Forward By Christopher
In numerous states there are units at the level of the Office of the Attorney General which periodically examine the integrity of legal actions at the hands of investigators, prosecutors and judges. These ‘integrity’ units have come about within the past 15 years due to prosecutorial, investigative and judicial misconduct nationwide resulting in wrongful or improperly convicted persons.
On the surface these units provide checks and balances. Beneath the surface they reveal patterns of abuse that in some jurisdictions are endemic. In some instances the public learns of these abuses when high profile cases draw media attention, but most don’t rise to that level of scrutiny.
I know men and women who were innocent but wrongfully convicted due to intentional misconduct by prosecutors and then exonerated after investigations by integrity units prompted by organizations like The Innocence Project.
At my institution alone, I’ve witnessed the exoneration of 3 persons. Their releases were accompanied by much media fanfare, and in one of the cases the state of Ohio was sued for 20 years of wrongful imprisonment and paid out a million dollar sum. In my opinion, there is no amount of money that can make up for 20 years of pain and suffering you and your family endure while you are behind bars. Especially if innocent.
Once convicted of a crime it is nearly impossible to prove one’s innocence. This is especially true for the majority of the nation’s inmates for they come from low income or poor backgrounds. Even inmates whose families have resources are rarely successful without the assistance of a major national organization.
Ashley Smith is incarcerated in Michigan and her conviction has been flagged for review by Michigan’s Conviction Integrity Unit due to inconsistencies by prosecutors and investigators in her case. Cooley Law School’s Innocence Project is working together with state investigators.
Ashley is serving time for 2nd degree murder related to her still born child. She wrote about her experience in Generational Shame in October 2022 and is a regular contributor to this blog.
Ashleigh – The Irony In The Integrity Of Convictions
I don’t know how familiar any of you may be with the movement in recent years for counties and even states to set up “Conviction Integrity Units, sort of prosecutorial task force designed to do additional checks and balances on the integrity in which their office prosecutes cases. The only problem is that the cases they’re doing these checks and balances on the “guilty beyond a reasonable doubt” party has been an involuntary guest to the state for 10, 15, hell 40 years. I guess the philosophy our justice system was built on, that it’s far better to let 10 guilty persons go free than to imprison one innocent, hasn’t been the standard for…well at least 40 years now.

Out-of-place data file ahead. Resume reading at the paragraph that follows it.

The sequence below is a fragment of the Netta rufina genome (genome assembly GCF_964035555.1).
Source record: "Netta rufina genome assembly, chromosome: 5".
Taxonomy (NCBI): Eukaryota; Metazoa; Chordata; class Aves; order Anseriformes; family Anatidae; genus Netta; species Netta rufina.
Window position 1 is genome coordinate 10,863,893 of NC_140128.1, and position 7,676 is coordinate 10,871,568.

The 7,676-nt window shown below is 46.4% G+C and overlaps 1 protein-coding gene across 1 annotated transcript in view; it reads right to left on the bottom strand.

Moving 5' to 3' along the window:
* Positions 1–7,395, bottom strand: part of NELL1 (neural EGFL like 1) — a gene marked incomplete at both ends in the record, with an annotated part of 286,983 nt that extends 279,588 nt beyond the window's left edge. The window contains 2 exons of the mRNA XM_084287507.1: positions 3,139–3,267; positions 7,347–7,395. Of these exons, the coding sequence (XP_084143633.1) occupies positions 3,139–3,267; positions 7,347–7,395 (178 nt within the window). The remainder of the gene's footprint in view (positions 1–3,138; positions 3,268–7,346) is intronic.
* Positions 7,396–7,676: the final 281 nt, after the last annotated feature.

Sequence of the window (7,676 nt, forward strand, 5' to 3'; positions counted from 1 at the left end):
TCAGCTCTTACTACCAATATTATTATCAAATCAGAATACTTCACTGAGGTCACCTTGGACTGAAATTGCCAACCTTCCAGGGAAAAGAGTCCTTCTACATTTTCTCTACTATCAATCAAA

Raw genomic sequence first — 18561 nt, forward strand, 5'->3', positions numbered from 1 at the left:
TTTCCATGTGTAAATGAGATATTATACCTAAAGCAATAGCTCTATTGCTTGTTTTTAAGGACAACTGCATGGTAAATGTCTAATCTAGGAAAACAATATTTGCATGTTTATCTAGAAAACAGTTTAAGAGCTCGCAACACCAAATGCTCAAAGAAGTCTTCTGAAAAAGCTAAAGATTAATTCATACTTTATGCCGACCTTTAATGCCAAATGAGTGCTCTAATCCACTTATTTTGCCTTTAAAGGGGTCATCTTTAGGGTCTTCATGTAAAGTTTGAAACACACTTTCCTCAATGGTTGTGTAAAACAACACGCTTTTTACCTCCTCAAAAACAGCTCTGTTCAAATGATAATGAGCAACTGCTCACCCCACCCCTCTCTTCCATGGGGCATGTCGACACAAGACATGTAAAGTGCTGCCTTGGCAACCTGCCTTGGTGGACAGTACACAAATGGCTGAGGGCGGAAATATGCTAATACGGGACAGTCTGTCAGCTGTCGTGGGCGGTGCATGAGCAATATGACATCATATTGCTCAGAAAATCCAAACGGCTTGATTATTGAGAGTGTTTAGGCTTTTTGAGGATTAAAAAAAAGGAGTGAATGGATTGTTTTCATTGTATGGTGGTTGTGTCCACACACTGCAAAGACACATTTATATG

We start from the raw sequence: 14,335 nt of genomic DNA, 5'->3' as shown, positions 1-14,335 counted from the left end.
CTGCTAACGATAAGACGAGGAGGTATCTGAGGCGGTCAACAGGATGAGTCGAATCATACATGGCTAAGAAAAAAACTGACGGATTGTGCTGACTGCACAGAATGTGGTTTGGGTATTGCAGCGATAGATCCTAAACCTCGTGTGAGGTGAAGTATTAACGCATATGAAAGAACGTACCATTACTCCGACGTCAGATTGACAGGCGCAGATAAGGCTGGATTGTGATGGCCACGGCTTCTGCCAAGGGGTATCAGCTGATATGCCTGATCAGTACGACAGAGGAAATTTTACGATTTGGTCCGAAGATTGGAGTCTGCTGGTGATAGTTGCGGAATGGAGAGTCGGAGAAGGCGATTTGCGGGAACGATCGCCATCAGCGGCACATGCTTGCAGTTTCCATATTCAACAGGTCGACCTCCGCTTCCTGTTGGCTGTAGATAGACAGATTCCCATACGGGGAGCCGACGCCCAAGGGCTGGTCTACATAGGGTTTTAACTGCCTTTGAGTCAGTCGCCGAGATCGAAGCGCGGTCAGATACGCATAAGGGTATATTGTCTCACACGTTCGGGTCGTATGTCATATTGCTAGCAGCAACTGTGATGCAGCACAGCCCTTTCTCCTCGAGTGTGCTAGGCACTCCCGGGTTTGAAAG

I’m talking about this with you for a couple of reasons. 1) How is this not a way bigger movement to rectify wrongs done to citizens by the state? Is it because of ego? I think that being humble, especially against a “criminal” (although if there’s issues with the conviction we may be playing it a little fast and loose with the whole criminal label) would be extremely hard to overcome if I was in the prosecutors shoes. But so was law school, and so is prison, so that will only go so far. This is not a time to double down on the stubborn. Let’s try to use these CIU’s how they should be.
2) My other reason for talking about this is, after serving 14 1/2 years on an 18 year front I ironically find my case at the highest level CIU in the state, the Office of the Attorney General. Immediately flagged for “unreliable forensic issues”, the head of the CIU decided to have Cooley Law School’s Innocence Project work on it in tandem. I’m quite sure these unreliable forensic issues the Attorney General sniffed out upon discovery of two separate autopsy reports, each submitted 9 months apart from the other. That, along with the state’s forensic pathologist admitting in open court the only reason he “amended” his report 9 months later from an equivocal exam to a homicide (kinda a big deal) was because the detective and the prosecutor asked him to. Is that what they mean when they say integrity?
I wrote about my circumstance some in the post Generational Shame. After my main support system died (see my post The First Year Without My Dad ) I literally have nobody to be my voice to make sure I don’t get lost in the shuffle of other, louder, more advocated cases. Such a double edged sword.
Fourteen and a half years ago I had a lot of support, people ready to squad up and right this wrong. My family sat in horror and were traumatized while they watched as I was traumatized by the justice system. It’s one you likely only know about figuratively unless you or a loved one has been through it literally (my condolences). Now, there are barriers in place, protections from feeling that again, and I can’t blame anyone. I’ll take the hit. It’s my freedom on the line after all, and if prison does one thing to you it makes you strong. But it would be too much of me to ask the couple of people I still have to emotionally depend on at all to get re-violated.
So if you see a campaign or know of a worthy cause to right a wrongly convicted person, spread the word for a person who may not have people left to spread it for them. Do some good, Who knows how much you could change that person’s future?
*Lettersfromchristopher was created in 2019 to draw attention to the plight of America’s incarcerated. Please, submit a comment if your heart moves you. Your thoughts and words are refreshing wells of relief, and the writers of this blog express gratitude for your kindness.
Be sure to see the newly updated “About Christopher” page for bios of contributing writers to this blog.